US Supreme Court ruling impacts marine insurance rates
The United States Supreme Court on Monday, 24 June issued a decision likely to result in lower insurance premiums for U.S. fishing vessels.
The court ruled in favor of the defendant in the case Dutra v. Batterton. The plaintiff, a seaman employed by Dutra Group, who was injured when a hatch on a dredge vessel blew open and crushed his hand, sued Dutra seeking general and punitive damages, asserting that the vessel on which he was working was unseaworthy.
Lawyers representing Dutra Group argued that the claims for punitive damages are not eligible on the basis of unseaworthiness. Justices sided with Dutra, ruling that the plaintiff may not recover punitive damages on a claim of unseaworthiness, which reversed a previous ruling by the Ninth Circuit that the plaintiff was eligible for punitive damages.
Justice Alito wrote the majority opinion and was joined by Chief Justice Roberts, as well as Justices Gorsuch, Kagan, Kavanaugh, and Thomas. Justice Ginsberg wrote the dissenting opinion and was joined by Justices Breyer and Sotomayor.
Isaak Hurst, a lawyer at the International Maritime Group, a law firm in Seattle, Washington, U.S.A., said that the court’s decision was a “big win for vessel owners because of the conflicting body of law that has developed around ‘unseaworthiness.’”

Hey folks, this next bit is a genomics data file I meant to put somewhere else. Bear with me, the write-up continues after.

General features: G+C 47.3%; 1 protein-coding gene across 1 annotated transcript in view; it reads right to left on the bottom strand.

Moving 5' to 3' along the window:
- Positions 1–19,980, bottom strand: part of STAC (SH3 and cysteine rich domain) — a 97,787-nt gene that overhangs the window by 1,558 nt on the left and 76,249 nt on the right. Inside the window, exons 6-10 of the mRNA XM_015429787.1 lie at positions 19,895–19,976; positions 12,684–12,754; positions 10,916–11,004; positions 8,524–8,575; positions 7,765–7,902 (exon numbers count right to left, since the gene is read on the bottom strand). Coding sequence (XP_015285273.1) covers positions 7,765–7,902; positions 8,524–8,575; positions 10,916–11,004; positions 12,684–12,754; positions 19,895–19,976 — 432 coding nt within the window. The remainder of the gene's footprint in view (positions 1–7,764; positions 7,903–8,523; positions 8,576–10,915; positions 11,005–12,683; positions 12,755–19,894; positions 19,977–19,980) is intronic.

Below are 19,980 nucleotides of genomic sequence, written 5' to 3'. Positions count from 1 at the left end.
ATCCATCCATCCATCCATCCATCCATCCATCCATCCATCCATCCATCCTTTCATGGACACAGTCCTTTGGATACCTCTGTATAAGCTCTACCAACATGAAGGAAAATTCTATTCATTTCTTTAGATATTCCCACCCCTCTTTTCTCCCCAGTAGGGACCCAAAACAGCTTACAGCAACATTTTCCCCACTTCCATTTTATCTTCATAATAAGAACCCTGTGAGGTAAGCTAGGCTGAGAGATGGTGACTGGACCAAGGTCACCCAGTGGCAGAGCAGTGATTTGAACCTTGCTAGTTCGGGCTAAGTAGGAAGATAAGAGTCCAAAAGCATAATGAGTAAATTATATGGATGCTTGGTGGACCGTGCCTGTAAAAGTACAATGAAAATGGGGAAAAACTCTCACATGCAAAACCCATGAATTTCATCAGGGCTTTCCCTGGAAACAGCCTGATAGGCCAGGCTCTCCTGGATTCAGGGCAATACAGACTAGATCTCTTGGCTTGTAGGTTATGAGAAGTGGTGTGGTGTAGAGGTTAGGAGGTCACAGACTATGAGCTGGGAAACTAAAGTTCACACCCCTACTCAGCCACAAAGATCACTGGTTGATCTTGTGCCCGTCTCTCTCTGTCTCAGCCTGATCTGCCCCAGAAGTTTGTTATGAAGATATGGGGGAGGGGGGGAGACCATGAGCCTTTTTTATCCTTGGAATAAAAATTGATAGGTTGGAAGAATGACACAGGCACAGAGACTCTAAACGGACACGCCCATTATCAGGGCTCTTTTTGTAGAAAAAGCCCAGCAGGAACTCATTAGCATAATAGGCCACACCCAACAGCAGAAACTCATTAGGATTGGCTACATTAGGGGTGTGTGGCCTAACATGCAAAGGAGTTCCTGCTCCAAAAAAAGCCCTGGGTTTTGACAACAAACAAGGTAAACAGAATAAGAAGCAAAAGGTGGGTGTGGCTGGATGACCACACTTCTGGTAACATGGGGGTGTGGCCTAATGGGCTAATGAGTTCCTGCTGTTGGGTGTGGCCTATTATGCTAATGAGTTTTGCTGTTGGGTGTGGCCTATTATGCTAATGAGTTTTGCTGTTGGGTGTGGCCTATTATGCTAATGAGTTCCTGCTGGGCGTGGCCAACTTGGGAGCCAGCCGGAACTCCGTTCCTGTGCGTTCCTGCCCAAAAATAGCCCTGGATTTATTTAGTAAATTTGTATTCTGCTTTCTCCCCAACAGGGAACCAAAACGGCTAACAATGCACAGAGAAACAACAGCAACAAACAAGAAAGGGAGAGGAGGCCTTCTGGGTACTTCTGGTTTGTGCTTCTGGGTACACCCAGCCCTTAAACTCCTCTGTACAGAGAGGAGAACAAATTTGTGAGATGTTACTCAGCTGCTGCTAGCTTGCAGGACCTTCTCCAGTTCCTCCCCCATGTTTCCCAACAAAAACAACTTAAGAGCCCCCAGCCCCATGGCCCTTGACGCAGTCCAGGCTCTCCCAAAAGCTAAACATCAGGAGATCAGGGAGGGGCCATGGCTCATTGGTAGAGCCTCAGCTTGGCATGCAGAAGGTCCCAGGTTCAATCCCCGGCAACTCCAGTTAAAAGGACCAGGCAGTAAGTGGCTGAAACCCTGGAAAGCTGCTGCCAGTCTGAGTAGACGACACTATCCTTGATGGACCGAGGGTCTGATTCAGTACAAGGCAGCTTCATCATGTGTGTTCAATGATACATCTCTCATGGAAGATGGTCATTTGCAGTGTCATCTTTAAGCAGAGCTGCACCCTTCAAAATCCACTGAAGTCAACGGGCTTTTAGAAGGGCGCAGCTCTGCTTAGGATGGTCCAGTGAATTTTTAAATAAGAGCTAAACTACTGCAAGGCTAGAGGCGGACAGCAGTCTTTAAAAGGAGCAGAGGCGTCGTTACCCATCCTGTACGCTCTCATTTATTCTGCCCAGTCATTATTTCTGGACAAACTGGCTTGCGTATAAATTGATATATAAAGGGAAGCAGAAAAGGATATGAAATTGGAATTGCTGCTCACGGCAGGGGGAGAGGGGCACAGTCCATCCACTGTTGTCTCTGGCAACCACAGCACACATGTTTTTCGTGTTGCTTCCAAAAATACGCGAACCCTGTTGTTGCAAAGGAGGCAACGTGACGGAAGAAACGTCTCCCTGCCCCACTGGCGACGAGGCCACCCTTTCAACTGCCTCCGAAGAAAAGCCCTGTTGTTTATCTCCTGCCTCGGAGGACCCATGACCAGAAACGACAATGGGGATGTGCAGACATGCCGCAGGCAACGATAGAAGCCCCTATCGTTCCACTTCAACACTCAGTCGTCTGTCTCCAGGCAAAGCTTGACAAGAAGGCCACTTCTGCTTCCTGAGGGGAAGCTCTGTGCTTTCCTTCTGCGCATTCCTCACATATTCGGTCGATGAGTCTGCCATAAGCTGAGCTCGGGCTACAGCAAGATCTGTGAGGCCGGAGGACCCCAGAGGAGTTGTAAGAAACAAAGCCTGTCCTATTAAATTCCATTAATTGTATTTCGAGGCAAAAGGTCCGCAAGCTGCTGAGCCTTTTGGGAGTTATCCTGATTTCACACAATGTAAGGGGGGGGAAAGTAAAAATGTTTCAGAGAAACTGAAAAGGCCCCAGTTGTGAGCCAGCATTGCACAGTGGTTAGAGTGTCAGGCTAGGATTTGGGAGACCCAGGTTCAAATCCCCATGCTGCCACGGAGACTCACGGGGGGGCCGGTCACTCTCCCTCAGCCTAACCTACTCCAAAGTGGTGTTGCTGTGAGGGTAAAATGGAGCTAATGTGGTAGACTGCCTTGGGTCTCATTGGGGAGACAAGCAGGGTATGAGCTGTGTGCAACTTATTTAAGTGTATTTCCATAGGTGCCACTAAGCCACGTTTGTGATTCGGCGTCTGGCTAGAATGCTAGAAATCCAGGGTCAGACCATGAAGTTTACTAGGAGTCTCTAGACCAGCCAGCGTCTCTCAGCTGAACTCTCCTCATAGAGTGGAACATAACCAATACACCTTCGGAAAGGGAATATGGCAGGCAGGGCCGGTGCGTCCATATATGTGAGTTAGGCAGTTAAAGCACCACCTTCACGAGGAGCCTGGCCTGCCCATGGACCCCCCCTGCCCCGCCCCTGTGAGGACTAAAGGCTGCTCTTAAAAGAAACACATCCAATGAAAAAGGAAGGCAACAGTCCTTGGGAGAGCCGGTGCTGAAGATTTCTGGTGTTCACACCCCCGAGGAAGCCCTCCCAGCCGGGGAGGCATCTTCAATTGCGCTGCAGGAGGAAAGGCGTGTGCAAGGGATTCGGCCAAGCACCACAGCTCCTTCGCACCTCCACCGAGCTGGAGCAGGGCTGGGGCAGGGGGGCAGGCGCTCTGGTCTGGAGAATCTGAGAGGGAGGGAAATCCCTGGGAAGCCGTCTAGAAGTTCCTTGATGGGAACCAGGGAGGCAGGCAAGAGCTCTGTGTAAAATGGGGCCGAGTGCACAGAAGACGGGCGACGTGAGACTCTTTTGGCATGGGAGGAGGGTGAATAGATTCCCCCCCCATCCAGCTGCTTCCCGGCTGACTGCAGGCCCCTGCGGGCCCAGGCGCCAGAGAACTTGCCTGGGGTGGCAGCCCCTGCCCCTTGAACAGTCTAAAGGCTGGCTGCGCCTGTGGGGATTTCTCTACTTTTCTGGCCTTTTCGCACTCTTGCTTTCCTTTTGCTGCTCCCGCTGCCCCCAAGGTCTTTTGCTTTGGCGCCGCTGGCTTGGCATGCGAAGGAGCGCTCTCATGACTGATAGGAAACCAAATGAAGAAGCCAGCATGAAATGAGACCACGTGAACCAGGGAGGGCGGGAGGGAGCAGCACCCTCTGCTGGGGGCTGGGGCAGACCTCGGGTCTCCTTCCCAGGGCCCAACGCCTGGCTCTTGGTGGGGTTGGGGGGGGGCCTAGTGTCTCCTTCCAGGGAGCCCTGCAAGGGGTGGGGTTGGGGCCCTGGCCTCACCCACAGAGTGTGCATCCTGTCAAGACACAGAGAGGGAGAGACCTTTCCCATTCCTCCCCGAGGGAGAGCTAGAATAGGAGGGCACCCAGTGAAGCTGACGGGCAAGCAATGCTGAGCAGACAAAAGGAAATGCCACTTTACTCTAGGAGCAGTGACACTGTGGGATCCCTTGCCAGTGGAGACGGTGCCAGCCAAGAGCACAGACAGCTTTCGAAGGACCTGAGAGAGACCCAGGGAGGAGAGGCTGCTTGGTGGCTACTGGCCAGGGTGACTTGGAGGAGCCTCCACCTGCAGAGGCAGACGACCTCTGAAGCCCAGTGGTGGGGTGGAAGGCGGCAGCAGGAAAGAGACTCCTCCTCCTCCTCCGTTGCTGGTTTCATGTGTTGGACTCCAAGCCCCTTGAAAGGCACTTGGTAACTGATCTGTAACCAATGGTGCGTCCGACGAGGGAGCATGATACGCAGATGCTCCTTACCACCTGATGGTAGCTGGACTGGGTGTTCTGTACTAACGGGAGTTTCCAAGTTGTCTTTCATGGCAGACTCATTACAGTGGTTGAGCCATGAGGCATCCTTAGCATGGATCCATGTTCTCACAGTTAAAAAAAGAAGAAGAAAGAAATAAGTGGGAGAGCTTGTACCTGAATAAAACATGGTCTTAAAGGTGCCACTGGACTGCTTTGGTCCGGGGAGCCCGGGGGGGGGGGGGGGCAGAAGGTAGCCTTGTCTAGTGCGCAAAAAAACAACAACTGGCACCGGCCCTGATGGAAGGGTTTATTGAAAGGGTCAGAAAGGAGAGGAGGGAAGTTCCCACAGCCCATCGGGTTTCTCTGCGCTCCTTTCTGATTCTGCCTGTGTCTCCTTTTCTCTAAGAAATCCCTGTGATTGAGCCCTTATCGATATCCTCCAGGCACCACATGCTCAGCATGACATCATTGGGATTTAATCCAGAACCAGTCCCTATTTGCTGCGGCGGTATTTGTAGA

As a general rule, vessel owners and operators have a duty to provide their crew with a seaworthy vessel. When a ship is “seaworthy,” the vessel and its crew must be reasonably fit for the vessel’s intended purpose – sufficiently tackled, appareled, outfitted, furnished, equipped, in good running order, condition and repair, and fit for the purpose of her voyage and intended use, according to Hurst.
In contrast, to say a vessel is “unseaworthy” has meant the vessel has insufficient equipment, defective equipment, a dearth of manpower, or has unsafe methods of work. Previous court decisions have found unreasonably slippery decks or ladders, steep and narrow stairs, failure to provide adequate lighting to an area of a ship, and a vessel owner’s failure to instruct an inexperienced seaman to wear a life preserver have all been ruled unseaworthy conditions.
“In the eyes of U.S. courts, the term ‘unseaworthy’ is a very broad legal term of art that encapsulates everything from slippery decks to instructions on life jackets, which is why giving access to punitive damages for unseaworthy conditions on vessels has been such a contentious decision,” Hurst said.
The decision has “real impacts” on seafood companies who own or charter vessels, he added.
“[It] should, in theory, lower insurance premiums for protection and indemnity [P&I] risks associated with vessels that use SP-23 and SP-38 forms,” Hurst said. “For some of my clients last year, the punitive damage endorsement was upwards of 15 percent of their P&I policy.”